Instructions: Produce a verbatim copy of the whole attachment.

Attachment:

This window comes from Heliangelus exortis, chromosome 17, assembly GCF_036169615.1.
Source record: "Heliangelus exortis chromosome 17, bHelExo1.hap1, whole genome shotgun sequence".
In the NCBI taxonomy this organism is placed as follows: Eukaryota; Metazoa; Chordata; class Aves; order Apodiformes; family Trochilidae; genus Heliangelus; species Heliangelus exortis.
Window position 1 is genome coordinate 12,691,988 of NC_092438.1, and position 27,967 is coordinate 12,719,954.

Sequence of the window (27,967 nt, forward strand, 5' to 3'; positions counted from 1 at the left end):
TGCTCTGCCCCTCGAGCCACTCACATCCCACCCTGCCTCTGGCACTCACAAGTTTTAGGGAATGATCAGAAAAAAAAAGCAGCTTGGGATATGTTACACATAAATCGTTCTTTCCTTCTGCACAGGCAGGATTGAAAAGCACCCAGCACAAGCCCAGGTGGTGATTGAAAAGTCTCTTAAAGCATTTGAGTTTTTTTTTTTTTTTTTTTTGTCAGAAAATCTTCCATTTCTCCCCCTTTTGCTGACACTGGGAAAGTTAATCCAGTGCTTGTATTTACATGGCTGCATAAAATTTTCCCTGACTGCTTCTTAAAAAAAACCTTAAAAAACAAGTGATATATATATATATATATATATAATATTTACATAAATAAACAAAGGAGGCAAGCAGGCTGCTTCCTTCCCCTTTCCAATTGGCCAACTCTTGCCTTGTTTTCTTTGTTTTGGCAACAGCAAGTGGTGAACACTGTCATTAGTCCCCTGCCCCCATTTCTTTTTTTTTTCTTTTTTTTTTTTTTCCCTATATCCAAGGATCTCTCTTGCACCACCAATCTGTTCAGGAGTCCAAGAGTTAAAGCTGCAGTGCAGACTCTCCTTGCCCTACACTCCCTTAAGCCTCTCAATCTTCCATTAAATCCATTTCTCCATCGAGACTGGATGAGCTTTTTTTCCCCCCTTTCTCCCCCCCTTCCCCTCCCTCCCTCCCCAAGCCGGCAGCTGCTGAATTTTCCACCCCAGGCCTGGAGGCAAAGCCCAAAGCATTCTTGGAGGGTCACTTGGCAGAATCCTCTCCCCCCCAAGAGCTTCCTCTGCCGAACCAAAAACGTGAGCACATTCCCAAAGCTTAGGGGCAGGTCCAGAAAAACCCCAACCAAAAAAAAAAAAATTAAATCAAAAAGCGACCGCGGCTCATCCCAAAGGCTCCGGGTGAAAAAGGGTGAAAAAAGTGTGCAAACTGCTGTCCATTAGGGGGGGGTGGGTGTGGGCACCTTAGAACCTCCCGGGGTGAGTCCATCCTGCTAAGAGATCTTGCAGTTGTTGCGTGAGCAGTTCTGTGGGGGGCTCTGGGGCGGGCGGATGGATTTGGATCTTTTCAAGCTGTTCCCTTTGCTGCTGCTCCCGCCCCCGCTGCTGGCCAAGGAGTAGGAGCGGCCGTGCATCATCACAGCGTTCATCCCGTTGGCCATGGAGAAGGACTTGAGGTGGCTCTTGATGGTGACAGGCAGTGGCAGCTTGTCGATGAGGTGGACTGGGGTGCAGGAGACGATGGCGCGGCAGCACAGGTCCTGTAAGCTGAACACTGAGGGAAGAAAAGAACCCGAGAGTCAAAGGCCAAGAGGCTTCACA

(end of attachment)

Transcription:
This window comes from Heliangelus exortis, chromosome 17, assembly GCF_036169615.1.
Source record: "Heliangelus exortis chromosome 17, bHelExo1.hap1, whole genome shotgun sequence".
In the NCBI taxonomy this organism is placed as follows: Eukaryota; Metazoa; Chordata; class Aves; order Apodiformes; family Trochilidae; genus Heliangelus; species Heliangelus exortis.
Window position 1 is genome coordinate 12,691,988 of NC_092438.1, and position 27,967 is coordinate 12,719,954.

Sequence of the window (27,967 nt, forward strand, 5' to 3'; positions counted from 1 at the left end):
TGCTCTGCCCCTCGAGCCACTCACATCCCACCCTGCCTCTGGCACTCACAAGTTTTAGGGAATGATCAGAAAAAAAAAGCAGCTTGGGATATGTTACACATAAATCGTTCTTTCCTTCTGCACAGGCAGGATTGAAAAGCACCCAGCACAAGCCCAGGTGGTGATTGAAAAGTCTCTTAAAGCATTTGAGTTTTTTTTTTTTTTTTTTTTGTCAGAAAATCTTCCATTTCTCCCCCTTTTGCTGACACTGGGAAAGTTAATCCAGTGCTTGTATTTACATGGCTGCATAAAATTTTCCCTGACTGCTTCTTAAAAAAAACCTTAAAAAACAAGTGATATATATATATATATATATATAATATTTACATAAATAAACAAAGGAGGCAAGCAGGCTGCTTCCTTCCCCTTTCCAATTGGCCAACTCTTGCCTTGTTTTCTTTGTTTTGGCAACAGCAAGTGGTGAACACTGTCATTAGTCCCCTGCCCCCATTTCTTTTTTTTTTCTTTTTTTTTTTTTTCCCTATATCCAAGGATCTCTCTTGCACCACCAATCTGTTCAGGAGTCCAAGAGTTAAAGCTGCAGTGCAGACTCTCCTTGCCCTACACTCCCTTAAGCCTCTCAATCTTCCATTAAATCCATTTCTCCATCGAGACTGGATGAGCTTTTTTTCCCCCCTTTCTCCCCCCCTTCCCCTCCCTCCCTCCCCAAGCCGGCAGCTGCTGAATTTTCCACCCCAGGCCTGGAGGCAAAGCCCAAAGCATTCTTGGAGGGTCACTTGGCAGAATCCTCTCCCCCCCAAGAGCTTCCTCTGCCGAACCAAAAACGTGAGCACATTCCCAAAGCTTAGGGGCAGGTCCAGAAAAACCCCAACCAAAAAAAAAAAAATTAAATCAAAAAGCGACCGCGGCTCATCCCAAAGGCTCCGGGTGAAAAAGGGTGAAAAAAGTGTGCAAACTGCTGTCCATTAGGGGGGGGTGGGTGTGGGCACCTTAGAACCTCCCGGGGTGAGTCCATCCTGCTAAGAGATCTTGCAGTTGTTGCGTGAGCAGTTCTGTGGGGGGCTCTGGGGCGGGCGGATGGATTTGGATCTTTTCAAGCTGTTCCCTTTGCTGCTGCTCCCGCCCCCGCTGCTGGCCAAGGAGTAGGAGCGGCCGTGCATCATCACAGCGTTCATCCCGTTGGCCATGGAGAAGGACTTGAGGTGGCTCTTGATGGTGACAGGCAGTGGCAGCTTGTCGATGAGGTGGACTGGGGTGCAGGAGACGATGGCGCGGCAGCACAGGTCCTGTAAGCTGAACACTGAGGGAAGAAAAGAACCCGAGAGTCAAAGGCCAAGAGGCTTCACA